Macbeth. Spike Lee. Denzel Washington. Fatslug. Tan Dun. Janice & Camus.
Do I have your attention? Danke.
Blog intro first. Spike-Mac-Denzel-Slug-Dun-Camus coming.
PRESENTING THE DRESSER: DRUM ROLL ANYONE?
Karren Alenier is a poet. Poets don’t walk down the street the same way as other folks. Ideas, memories, accidents on the roadway, a clan of walkers with ski poles on a warm day, a spotted dog named Sparkle and more cause poets to zigzag literally and metaphorically. Although you might think you know Karren Alenier — She is The Steiny Road Poet — that’s just one cubist view. Here at The Dressing she will be known as the Dresser or, maybe, the unDresser.
Good Grief, as Charlie the kite-flying roundhead, would swear, whatever does The Dressing and Dresser mean? As the Dresser, I say The Dressing means as much as possible!
IS THE DRESSING EXTRA?
A medicinal or protective gauze to cover a wound. Something that takes the ug out of an ugly break in the skin.
A viscous mix for certain dishes, such as salads. Think virgin olive oil & fragrant lemon for example.
A stuffing for poultry or fish. Anything from bread to fruits & veggies. Maybe a dash of nuts.
Manure or other fertilizing ingredients for soil. Night soil – Borat’s gift to his unsuspecting southern hostess.
That activity that covers human nakedness.
Then there is dressing for success, cross-dressing, dressing up, dressing down, dressed to the nines. What about window-dressing and well dressing? Just scratching the surface. I’m sure someone will point out what hasn’t been said yet and I welcome any additions. (Well, not all additions. I’m not Miss Manners and I don’t tolerate fools who bring Boratian surprises.)
DOES THE DRESSER HAVE A SENSE OF HUMOR?
Maybe the better question to ask first is does the Dresser have a sense of order or will this be a descent into the Second Law of Thermodynamics? Here we go:
The Dresser wants to talk about Macbeth first. What’s really hot in theater today are actors breaching the fourth wall. (That’s the invisible wall between the actors and the audience.) The Dresser took her friend Myong-Hee Kim, the translator of Crow's Eye View: The Infamy Of Lee Sang, Korean Poet, to experience 500 Clown Macbeth at the Clarice Smith Performing Arts Center at Maryland. The Dresser thinks she was assigned the role as the 499th clown and Myong-Hee, who is much more shy, was the 500th. Both of us spend a lot of time reading poetry so we didn’t know what we were getting ourselves into. This was physical theater deconstructing not only Shakespeare’s tragedy Macbeth but also deconstructing the stage and the concepts of theater. Clowns Bruce and Shank are strongmen. Why, one of the clowns bussed my cheek. Did he wish to influence the critic on the aisle with a kiss?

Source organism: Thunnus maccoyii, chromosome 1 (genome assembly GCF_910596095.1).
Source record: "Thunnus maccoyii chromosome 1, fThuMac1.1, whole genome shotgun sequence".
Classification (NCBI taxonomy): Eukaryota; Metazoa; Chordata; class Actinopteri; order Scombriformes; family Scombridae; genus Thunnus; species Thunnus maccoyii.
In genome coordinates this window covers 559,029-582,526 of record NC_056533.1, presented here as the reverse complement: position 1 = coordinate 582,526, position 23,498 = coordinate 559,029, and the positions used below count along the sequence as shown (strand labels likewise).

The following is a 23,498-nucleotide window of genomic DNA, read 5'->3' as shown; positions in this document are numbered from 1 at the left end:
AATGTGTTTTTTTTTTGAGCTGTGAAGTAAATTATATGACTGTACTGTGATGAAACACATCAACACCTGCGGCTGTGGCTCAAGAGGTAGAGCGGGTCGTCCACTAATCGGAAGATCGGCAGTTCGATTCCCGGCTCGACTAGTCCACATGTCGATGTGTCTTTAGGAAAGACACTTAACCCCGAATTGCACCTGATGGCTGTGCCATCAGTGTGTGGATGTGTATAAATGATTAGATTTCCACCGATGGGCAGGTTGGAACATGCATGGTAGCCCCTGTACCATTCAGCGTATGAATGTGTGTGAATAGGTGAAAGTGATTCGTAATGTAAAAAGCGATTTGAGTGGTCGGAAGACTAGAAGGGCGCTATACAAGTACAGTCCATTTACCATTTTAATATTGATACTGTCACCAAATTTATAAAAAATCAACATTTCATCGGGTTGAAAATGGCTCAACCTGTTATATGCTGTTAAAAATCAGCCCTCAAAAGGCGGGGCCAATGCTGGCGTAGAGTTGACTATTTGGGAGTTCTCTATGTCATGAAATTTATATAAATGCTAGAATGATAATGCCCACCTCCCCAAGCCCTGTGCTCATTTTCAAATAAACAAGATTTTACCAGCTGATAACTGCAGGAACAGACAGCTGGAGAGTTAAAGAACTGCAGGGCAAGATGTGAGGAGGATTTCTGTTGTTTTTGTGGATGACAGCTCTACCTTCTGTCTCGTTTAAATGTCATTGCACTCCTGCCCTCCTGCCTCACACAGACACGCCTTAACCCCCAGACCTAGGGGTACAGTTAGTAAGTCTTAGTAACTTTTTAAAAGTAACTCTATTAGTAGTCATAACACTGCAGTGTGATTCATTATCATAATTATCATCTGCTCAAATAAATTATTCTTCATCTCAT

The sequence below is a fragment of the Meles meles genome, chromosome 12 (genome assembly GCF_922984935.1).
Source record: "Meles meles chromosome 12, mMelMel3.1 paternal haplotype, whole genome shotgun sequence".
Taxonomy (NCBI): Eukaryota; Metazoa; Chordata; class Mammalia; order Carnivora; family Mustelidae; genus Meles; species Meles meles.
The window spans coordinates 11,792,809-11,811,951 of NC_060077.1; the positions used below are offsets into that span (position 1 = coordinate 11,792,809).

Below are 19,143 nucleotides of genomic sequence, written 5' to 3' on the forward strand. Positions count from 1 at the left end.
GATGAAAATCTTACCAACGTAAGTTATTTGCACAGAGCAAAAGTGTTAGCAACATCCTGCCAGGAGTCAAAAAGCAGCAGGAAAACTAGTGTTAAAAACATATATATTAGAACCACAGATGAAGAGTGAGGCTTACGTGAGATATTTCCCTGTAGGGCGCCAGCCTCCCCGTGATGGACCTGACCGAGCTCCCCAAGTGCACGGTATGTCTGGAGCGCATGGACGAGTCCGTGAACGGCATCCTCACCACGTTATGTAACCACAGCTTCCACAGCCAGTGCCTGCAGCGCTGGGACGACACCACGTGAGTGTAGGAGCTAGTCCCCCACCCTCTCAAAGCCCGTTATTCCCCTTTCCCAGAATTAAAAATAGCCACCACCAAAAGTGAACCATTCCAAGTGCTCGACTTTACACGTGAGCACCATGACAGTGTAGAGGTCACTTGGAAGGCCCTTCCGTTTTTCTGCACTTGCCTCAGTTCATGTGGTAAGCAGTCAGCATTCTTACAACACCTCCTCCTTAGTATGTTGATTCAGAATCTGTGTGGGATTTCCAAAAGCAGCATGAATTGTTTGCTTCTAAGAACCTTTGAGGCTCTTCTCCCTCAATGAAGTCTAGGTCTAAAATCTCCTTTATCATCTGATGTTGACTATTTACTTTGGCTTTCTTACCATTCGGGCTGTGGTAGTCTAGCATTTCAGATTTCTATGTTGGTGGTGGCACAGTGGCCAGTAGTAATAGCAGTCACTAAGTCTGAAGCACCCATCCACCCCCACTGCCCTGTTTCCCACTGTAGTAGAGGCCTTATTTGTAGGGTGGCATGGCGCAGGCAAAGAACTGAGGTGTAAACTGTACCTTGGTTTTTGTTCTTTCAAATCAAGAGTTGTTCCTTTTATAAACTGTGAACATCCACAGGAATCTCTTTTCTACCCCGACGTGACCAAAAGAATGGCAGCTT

Quick précis – (for a complete review of 500 Clown Macbeth, visit the theater section of culturevulture.net) three men with red ears and wearing kilts across their shoulders (who dressed these performers? Oh, they are clowns.) climb into the audience from the back of the house and make their way over the heath. Each of them wants to be king. Each of them tries to reach a crown hanging from the ceiling. They use a wobbly scaffold. Yes, this is a story of ambition. The three characters are named Kevin, Bruce, and Shank. Kevin is played by Molly Brennan. Molly as Kevin is a gender-bender and part of her clown dressing is a pink tutu. Being a woman has nothing to do with the role of Kevin, or does it? Kevin plays Lady Macbeth. Kevin delivers the out-damn-spot soliloquy and darned if the light doesn’t go out every time Kevin says spot.
Photo By: Adam Friedland
In a talkback session, the Dresser got to peer under the theatrical gauze covering all the wounds in this work. The actors are trained to fall—Bruce falls from the top of the scaffold through two trap doors and under the stage, maybe 12 feet down. Bruce (Adrian Danzig), however, showed the talkback audience a big bruise he got during this performance and said it was no big deal. “Things like this happen all the time when people play sports” says Adrian and the troupe equates their style of theater to sports. Nevertheless, the actors are trained not to hurt each other—they know not to pull hair or put weight on anyone’s neck. They know how to take weight. So when Kevin (Molly) rides his imaginary motorcycle Evil-Knievel-style over Shank who is holding up a board at a slant, Shank (Paul Kalina) is not crushed and does not suffer injury. They learned some of this in clown school.